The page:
National Preparedness Summit
Difficulties created by the economic downturn – reinforced by cuts to preparedness funding and new federal travel restrictions – have made acquiring training at national conferences nearly impossible for some professionals. Those who do travel must choose wisely to ensure the best value for their limited resources. The 10th annual Preparedness Summit is a four-day annual event that attracts nearly 1,800 attendees who work at local, state, and federal levels of government, emergency management, volunteer organizations, and healthcare coalitions.
This year’s theme is timely: “Global Health Security: Preparing a Nation for Emerging Threats.” Global health security preparedness issues – such as protection against infectious diseases, the health effects of climate change and extreme weather, and cybersecurity threats to critical infrastructure – will be explored in a multidisciplinary environment. Additional sessions on medical countermeasures, volunteer recruitment and retention, radiation planning and response, and preparedness law also will be featured.
The Preparedness Summit delivers opportunities to connect with colleagues, share best practices, and learn about new advances in the field. Attendees will learn how to implement model practices that enhance capabilities to prepare for, respond to, and recover from disasters and emergencies. In keeping with the focus on operational readiness, this year the Summit will provide 28 workshops and demonstration sessions taught by subject matter experts, which offer participants an in-depth learning experience and hands-on training. Both the workshops and the demonstration sessions are designed to be highly interactive and frequently incorporate real-world events into the sessions.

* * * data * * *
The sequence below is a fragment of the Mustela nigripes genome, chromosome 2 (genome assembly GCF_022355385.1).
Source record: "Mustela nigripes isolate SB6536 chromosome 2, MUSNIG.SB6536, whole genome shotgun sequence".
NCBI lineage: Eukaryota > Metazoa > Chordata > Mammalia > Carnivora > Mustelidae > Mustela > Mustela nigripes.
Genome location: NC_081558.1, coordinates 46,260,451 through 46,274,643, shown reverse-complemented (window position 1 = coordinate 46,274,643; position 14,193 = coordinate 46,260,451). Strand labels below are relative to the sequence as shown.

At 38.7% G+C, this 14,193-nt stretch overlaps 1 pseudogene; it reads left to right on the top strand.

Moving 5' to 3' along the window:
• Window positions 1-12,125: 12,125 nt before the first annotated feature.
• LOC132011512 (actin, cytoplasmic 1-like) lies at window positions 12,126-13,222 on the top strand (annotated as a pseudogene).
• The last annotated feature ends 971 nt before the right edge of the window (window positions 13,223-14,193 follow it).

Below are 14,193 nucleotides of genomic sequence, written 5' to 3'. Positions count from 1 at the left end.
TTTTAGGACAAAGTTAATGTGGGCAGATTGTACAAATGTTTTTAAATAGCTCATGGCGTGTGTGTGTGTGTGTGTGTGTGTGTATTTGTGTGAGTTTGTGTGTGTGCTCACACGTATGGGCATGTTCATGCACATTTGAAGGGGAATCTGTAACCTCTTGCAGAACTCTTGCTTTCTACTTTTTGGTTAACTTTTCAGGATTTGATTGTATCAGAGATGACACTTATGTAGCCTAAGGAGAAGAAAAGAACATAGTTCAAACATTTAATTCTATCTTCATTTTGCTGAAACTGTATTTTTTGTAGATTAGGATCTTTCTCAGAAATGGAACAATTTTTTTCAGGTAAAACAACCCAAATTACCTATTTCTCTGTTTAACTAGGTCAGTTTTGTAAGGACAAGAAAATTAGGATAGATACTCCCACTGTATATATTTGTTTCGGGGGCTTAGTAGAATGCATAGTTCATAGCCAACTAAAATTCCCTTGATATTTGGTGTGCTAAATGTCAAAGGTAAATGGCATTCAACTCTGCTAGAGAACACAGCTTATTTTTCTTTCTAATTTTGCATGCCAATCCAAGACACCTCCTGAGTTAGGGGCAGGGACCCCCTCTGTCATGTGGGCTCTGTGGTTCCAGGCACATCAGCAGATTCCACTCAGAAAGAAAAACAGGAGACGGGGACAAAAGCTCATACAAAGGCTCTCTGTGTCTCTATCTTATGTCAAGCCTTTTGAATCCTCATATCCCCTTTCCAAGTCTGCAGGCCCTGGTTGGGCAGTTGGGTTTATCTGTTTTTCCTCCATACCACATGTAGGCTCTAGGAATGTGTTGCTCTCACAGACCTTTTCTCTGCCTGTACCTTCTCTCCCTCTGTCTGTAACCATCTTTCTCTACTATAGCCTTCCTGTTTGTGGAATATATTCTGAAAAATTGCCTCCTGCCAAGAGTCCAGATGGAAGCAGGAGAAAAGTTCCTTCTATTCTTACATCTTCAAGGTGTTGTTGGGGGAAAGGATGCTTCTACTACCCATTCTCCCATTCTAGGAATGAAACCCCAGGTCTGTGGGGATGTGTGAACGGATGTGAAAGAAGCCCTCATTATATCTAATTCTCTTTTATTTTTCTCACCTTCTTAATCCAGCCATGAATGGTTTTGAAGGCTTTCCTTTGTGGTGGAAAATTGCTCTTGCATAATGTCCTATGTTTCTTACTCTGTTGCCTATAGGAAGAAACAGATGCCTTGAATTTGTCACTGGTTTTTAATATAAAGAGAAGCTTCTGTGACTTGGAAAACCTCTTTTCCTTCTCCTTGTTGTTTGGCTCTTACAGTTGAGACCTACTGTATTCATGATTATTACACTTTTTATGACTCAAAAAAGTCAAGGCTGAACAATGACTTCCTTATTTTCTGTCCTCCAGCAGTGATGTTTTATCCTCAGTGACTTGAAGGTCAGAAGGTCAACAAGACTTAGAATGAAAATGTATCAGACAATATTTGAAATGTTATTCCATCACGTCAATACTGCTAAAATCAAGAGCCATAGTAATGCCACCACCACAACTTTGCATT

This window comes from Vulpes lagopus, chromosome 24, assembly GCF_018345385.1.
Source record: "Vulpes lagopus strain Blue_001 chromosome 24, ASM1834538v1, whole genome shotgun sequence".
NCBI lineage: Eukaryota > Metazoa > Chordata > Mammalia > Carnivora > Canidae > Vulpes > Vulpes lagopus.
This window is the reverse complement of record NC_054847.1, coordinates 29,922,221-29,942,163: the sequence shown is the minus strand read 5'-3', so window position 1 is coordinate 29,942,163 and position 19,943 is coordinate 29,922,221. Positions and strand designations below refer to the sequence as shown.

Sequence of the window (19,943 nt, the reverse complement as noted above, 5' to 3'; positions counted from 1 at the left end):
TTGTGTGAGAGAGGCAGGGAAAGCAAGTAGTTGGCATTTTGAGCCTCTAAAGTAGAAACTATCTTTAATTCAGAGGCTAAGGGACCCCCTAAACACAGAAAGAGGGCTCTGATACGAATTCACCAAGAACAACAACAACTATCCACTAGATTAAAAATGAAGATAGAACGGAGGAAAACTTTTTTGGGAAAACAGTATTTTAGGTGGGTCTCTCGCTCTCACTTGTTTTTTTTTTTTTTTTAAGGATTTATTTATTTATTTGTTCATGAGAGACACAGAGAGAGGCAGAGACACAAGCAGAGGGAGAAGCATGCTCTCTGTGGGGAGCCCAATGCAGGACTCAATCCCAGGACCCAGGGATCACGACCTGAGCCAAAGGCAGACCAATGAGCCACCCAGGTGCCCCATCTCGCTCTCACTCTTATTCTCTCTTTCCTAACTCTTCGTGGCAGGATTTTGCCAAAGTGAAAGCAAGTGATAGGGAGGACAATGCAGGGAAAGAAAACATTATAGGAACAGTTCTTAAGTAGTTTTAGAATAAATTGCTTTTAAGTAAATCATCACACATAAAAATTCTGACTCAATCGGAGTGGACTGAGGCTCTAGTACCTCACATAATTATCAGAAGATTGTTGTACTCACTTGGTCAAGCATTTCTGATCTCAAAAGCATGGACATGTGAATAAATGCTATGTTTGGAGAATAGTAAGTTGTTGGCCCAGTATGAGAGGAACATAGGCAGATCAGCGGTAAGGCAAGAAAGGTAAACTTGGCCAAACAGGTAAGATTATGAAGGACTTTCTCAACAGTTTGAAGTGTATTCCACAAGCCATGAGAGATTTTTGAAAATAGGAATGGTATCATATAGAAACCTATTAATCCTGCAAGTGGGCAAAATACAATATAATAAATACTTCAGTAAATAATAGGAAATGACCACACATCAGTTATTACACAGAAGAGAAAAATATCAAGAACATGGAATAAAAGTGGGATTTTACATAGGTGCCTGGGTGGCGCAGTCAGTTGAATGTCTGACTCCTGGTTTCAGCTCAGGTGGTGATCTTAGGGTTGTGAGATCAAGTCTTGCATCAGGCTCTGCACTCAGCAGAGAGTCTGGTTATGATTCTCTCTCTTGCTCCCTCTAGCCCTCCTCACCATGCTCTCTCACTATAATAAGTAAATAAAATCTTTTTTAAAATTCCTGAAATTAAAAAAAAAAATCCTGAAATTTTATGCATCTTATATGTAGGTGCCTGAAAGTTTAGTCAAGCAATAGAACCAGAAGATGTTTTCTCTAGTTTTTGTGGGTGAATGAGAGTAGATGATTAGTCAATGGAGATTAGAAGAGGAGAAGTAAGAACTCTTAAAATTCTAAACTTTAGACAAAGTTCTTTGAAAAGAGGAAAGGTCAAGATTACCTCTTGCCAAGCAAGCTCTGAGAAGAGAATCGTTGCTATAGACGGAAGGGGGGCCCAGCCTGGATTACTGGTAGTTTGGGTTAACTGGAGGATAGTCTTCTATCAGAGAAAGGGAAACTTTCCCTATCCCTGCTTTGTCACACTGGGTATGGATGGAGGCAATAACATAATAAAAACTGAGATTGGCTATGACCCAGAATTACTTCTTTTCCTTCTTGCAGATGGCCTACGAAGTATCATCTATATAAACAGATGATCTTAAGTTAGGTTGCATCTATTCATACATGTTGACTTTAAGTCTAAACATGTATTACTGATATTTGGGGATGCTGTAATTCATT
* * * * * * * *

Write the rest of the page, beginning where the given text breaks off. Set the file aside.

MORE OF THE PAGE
In addition, workforce issues continue to be a challenge. More than 25 percent of local health department directors are more than 60 years old, creating a looming crisis and potential for mass exodus of historical knowledge. For the first time ever, NACCHO will be conducting a new preparedness coordinators training workshop in conjunction with the Summit to better train and sustain the preparedness workforce. This pilot program will pair preparedness coordinators who have less than two years of experience with a seasoned mentor. The response to this pilot project has demonstrated a need for this type of training, with more than 50 participants signing up within the first few weeks.
In a world with increasingly global challenges, the 2015 Preparedness Summit Planning Committee and NACCHO staff have carefully curated the sessions to ensure that attendees have the opportunity to learn from speakers and presenters that represent the best ideas in public health preparedness. Attendees will leave the Summit equipped with the knowledge of how to shift preparedness practices and planning beyond merely stocking shelves with “stuff.”
The 2015 Preparedness Summit will be held 14-17 April 2015 at the Atlanta Marriott Marquis.
Andrew R. Roszak
Andrew Roszak, JD, MPA, EMT-P, serves as the executive director for the Institute for Childhood Preparedness and as an advisor for the Domestic Preparedness Journal. He is the author of the Preparing for the Unexpected Series of books, which includes “Preschool Preparedness for an Active Shooter.” He has spent over 20 years working on emergency preparedness, response, and recovery issues. He is admitted to the Illinois and District of Columbia Bars and is admitted to the Bar of the U.S. Supreme Court. Find him on Twitter: @AndyRoszak.